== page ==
Yesterday's Magazette

4 – Scars Of A First Year Teacher

Scars of A First Year Teacher

By Robin Michel

It was 1969, and Miss Gaskill’s first year at Central Junior High. She was the youngest and most beautiful teacher in the school, and the only lady with a “Miss” in front of her name instead of “Mrs.” 

She was intense and unsmiling, a cool, blonde beauty with the bluest eyes I had ever seen – a brilliant aquamarine. Never had I seen eyes that color, and when someone told me about contact lenses that could actually change the color of a person’s eyes, I was intrigued. Were those eyes really Miss Gaskill’s, or were they fake?  

I had her for third period Music Appreciation. Our last music teacher had been a Mrs. Blackburn, who was old and bulky, with steel gray hair, and nylons rolled up just below the knees. Mrs. Blackburn never spoke, she always sang, and her voice was full of syrup.

In contrast, Miss Gaskill wore beautiful clothes that all the girls liked to talk about – expensive and well-made – often with a trademark silk scarf wrapped around her neck, framing the perfect oval of her face, and flattering her clear complexion and beautiful eyes. But her voice was cold and monotone, and without a trace of music in it. 

Miss Gaskill’s skirts were maybe a half inch shorter than a respectable length; so with her figure, all the boys would say “OH, BABY!!” or other rude and suggestive remarks behind her back. I don’t think she ever heard these comments – or if she did, I don’t think Miss Gaskill cared. 

Even though all the boys talked about how good-looking Miss Gaskill was, and all of us girls admired her beauty and clothes, and tried to style our hair in the same glamorous upswept way she wore hers, I don’t think anybody really liked her. She was too cool and unapproachable. She never yelled at us, but she never smiled or laughed at our jokes, either. And she could stop you cold with one stare from those blue-green eyes.

We found her c!ass extremely long and boring. It consisted of lectures on composers long since dead, practicing scales, or learning to appreciate music without lyrics. We were children of rock and roll, and were used to a harder beat.

“Feel the music,” Miss Gaskill would say. “Close your eyes and let the music paint a picture inside your head.” 

We would do what she said, but it was hard to keep our eyes shut for the full five or ten minutes we were supposed to, so mostly we would sneak peeks at one another, and try not to giggle at how silly we all looked – especially Miss Gaskill. 

When she listened to the music, Miss Gaskill would close her eyes, and hold herself stiff, as if to stop herself from swaying. At these times, she seemed as if a fire were building beneath her cool exterior – you could almost feel the sparks. I never saw anybody who listened to records the way she did. It was kind of spooky – like she was possessed. 

One day, as she was telling us about another dead guy, she dropped her notes. Bending down to pick them up, she said, “But even after Beethoven lost his hearing, he still ‘hears’ the music in his heart -”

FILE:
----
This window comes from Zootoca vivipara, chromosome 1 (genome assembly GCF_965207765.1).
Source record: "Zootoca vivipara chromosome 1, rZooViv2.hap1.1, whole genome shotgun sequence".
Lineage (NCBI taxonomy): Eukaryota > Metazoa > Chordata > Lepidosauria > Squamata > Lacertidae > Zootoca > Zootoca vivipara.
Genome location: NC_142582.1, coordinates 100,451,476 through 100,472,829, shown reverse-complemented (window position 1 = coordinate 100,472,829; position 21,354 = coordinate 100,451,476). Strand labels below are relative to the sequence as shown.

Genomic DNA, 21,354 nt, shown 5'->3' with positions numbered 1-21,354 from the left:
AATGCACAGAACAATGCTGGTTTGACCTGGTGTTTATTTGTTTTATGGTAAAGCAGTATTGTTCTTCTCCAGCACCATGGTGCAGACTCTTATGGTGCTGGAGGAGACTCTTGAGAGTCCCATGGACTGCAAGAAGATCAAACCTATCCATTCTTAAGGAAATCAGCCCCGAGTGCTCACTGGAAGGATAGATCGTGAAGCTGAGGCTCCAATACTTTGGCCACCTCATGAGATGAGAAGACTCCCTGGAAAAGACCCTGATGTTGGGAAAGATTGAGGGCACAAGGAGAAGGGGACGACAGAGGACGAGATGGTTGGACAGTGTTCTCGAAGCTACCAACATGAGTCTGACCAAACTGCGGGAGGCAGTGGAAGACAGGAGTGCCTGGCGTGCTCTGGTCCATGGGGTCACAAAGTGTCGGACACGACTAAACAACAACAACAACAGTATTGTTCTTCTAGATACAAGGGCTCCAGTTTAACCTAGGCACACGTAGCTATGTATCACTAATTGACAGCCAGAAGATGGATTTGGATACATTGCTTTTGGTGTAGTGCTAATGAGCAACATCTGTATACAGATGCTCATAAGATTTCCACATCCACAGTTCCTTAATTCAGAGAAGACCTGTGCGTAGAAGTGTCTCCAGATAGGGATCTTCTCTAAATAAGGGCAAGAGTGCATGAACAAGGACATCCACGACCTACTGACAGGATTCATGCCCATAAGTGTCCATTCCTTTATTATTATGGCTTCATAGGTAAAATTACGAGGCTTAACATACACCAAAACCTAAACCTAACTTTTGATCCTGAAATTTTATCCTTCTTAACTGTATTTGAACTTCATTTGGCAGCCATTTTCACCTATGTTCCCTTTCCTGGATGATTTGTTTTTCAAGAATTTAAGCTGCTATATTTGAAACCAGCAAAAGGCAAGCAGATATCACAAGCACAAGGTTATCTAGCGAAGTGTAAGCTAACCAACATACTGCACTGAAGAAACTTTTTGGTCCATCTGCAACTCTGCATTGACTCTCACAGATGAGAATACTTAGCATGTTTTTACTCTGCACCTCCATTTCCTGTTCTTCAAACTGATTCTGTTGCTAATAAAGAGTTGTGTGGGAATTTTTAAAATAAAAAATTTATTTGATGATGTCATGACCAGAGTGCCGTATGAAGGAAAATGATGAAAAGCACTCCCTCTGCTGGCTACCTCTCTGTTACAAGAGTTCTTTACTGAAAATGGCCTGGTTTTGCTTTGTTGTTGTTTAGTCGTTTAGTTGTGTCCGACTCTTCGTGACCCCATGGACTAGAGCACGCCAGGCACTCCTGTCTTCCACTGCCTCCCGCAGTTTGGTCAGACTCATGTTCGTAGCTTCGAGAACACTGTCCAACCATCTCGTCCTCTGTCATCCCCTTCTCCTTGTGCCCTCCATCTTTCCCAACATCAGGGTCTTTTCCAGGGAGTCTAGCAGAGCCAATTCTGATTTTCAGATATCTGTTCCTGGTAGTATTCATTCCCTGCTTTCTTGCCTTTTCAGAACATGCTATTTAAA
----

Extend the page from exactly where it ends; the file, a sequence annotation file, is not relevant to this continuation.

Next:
It was then that the scarf she wore slipped from her neck a little. And we saw it. Underneath the scarf on her creamy white neck was a huge reddish purple splotch about the size of a half dollar. 

“A HICKEY!” Dennis whispered to Tommy, who whispered it to Mary Jane, who whispered it to Janet, who whispered it to Shorty, who whispered it to Nancy, who whispered it to me. 

We had ALL seen it. Soon, everyone in the two circular rows of seats began to fidget and giggle, pointing surreptitiously at the scarlet mark on Miss Gaskill’s neck. 

Miss Gaskill never missed a beat. She continued her lecture, face frozen, eyes as blue as an Oriental paper fan, and two spots the size of dimes blossoming on her finely sculpted cheeks. We weren’t listening; the facts of Beethoven’s life and musical genius were pale in comparison to that blood red monkey bite. 

The next day Nancy George, who was going steady with Dennis Fischer, came to school in a high-buttoned blouse. 

“So my mother wouldn’t see!” she loudly told all of the awestruck girls in front of her locker before first period, hoping to attract even more admirers. Nancy was the most theatrical and daring girl in school, and everyone crowded around her in anticipation. 

With proud and trembling fingers, Nancy unbuttoned the first four buttons of her blouse. There, on her throat, was her own small and hard-earned first hickey. We thought it almost as exotic and every bit as scandalous as the one on the beautiful Miss Gaskill’s neck. 

Soon, many of the seventh grade boys were sucking on their arms noisily, giving themselves angry purple hickeys the size of baseballs. During the next student council meeting, Thayne Stevens suggested changing the school colors from blue and gold to red and purple. Everyone giggled, but nobody explained why when Mr. Reddington, our teacher advisor, questioned us on it. 

Changing the school colors was a short-lived idea. Within two weeks the notion faded like the spot on the neck of the beautiful Miss Gaskill – who stopped wearing scarves to school. 

Vol. 38 No. 3 – Copyright © Yesterday’s Magazette – Fall- 2011

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